USG senate passes sweeping LGBTQIA+ legislation

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On Wednesday, April 7th, the UConn USG passed legislation to advocate for further LGBTQIA+ rights at the University. Covered in this legislation are names, pronoun rights, housing rights, mental health rights, bodily autonomy rights, and accountability for gender-based oppression. Photo by Sharon McCutcheon on Pexels.com

On Wednesday night, the University of Connecticut Undergraduate Student Government Senate passed legislation which will advocate for further LGBTQIA+ rights at the University.  

The bill, entitled A Statement of Position Regarding the Rights of Queer and Trans Students at UConn, advocates for UConn administration and staff to review current policies and make necessary changes that LGBTQIA+ students and allies have brought to their attention. This legislation aims to hold the UConn community accountable for intentional or unintentional microaggressions toward the LGBTQIA+ community. 

The areas covered in the legislation are names and pronoun rights, housing rights, mental health rights, bodily autonomy rights and accountability for gender-based oppression. USG Senator Will Schad, a sixth-semester political science major, said it’s meant to be a living document, updated to include more advocacy as needed.  

“My idea for this legislation is a grand list of many demands by queer folks on the campus to get them better represented and their rights protected,” Schad said. “I think it will be effective as a living document to be used next year to spearhead the advocacy on behalf of our queer students.”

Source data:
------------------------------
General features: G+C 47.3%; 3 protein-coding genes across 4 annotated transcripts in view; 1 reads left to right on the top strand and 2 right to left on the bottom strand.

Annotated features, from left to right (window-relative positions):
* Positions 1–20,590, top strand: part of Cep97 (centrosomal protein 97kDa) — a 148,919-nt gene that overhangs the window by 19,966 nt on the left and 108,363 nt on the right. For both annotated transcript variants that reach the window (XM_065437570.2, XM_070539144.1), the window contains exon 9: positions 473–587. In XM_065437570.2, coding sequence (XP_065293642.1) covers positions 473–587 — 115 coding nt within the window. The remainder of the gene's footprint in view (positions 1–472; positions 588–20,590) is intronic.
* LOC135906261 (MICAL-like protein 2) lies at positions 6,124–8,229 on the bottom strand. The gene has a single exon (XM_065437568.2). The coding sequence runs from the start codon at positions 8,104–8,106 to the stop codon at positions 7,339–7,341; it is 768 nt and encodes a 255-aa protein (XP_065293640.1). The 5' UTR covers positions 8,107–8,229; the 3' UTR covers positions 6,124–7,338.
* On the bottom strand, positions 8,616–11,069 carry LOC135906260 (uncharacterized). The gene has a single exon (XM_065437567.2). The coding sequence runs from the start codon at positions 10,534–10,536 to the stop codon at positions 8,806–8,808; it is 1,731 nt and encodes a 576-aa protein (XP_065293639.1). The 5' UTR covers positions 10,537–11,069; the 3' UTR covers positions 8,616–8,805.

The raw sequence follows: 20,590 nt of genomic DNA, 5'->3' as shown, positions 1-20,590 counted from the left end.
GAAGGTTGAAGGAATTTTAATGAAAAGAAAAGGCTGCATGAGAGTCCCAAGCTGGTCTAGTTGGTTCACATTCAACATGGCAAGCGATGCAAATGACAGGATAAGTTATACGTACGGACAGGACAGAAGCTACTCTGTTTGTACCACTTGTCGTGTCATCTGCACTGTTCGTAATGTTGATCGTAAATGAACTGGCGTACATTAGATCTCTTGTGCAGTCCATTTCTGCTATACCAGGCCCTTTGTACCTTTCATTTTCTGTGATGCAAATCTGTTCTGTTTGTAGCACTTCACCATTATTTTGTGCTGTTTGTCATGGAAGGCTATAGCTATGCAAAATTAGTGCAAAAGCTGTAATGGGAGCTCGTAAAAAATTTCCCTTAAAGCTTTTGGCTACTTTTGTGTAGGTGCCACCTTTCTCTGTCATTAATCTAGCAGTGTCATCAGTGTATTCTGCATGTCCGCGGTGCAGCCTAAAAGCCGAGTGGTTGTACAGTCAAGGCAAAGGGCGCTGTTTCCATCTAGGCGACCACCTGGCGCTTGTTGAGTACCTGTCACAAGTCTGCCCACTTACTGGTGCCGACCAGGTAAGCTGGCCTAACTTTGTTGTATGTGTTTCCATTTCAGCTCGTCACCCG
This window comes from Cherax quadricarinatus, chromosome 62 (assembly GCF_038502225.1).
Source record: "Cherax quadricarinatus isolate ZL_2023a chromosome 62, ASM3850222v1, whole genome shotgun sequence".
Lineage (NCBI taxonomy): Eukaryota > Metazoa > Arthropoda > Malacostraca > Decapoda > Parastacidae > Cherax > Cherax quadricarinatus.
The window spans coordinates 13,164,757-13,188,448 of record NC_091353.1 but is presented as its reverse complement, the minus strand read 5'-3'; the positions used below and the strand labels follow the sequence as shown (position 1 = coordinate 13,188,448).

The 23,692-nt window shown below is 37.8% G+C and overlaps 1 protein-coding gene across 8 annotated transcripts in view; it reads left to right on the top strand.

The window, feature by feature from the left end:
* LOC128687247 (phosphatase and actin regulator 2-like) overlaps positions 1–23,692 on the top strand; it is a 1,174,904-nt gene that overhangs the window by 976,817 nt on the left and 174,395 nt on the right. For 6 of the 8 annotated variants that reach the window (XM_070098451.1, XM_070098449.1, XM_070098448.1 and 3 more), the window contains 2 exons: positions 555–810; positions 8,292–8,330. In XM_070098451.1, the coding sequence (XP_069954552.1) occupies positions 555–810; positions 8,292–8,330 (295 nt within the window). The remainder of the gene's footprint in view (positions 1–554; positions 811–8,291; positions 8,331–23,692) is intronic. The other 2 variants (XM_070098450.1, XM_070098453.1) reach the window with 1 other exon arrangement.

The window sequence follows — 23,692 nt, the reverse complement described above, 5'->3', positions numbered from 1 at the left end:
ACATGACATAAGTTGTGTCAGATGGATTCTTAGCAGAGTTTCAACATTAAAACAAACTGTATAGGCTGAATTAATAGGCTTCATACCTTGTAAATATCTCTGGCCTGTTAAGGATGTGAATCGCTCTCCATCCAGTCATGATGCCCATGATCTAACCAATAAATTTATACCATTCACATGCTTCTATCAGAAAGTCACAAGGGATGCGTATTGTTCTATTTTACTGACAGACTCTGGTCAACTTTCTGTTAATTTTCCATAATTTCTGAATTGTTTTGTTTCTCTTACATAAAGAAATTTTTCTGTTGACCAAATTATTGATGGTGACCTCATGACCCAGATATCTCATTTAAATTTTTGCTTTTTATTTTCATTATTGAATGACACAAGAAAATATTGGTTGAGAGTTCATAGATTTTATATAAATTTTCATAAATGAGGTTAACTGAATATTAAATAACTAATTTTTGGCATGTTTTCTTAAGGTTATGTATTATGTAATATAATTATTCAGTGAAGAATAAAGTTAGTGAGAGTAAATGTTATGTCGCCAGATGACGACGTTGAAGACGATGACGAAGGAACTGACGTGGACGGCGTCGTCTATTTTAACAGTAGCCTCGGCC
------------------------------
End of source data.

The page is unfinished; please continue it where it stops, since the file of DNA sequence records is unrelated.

One of the authors, second-semester student Nell Srinath, said the bill is merely pushing for further university administration accountability, not policing or criminalizing behavior, which was a concern brought up in discussion.  

“Solidarity, empathy and connection with our fellow student body is what will create the culture that mitigates violence, microaggressions or any other infraction against queer and trans students on campus. Solidarity is what brings us all together and will address a lot of concerns.”

Nell Srinath, second semester student

“A wholehearted commitment to these goals is what will, in the end, mitigate the risk of radicalizing people against our queer and trans community,” Srinath said. “I think being able to look at these goals and try our best to understand them and why [the LGBTQIA+ community has] them in mind, is very important.”  

Srinath added, “Solidarity, empathy and connection with our fellow student body is what will create the culture that mitigates violence, microaggressions or any other infraction against queer and trans students on campus. Solidarity is what brings us all together and will address a lot of concerns.”  

The bill passed with an overwhelming majority. Senator Kazi Iqbal, a fourth-semester music teacher education major, said the bill hopes to bring many issues facing the queer and trans community to light. Whether it be issues like minimal gender-inclusive housing, dead naming by professors and staff or a lack of gender options on campus forms, students need a forum from which to be heard. 

“I strive for opening up these conversations and having that space to understand why pronouns are important or why it’s important to respect these identities,” Iqbal said. “Some people might think that censuring will push people to one side, but that’s not what we’re trying to do. We’re trying to open the space up and educate.” 

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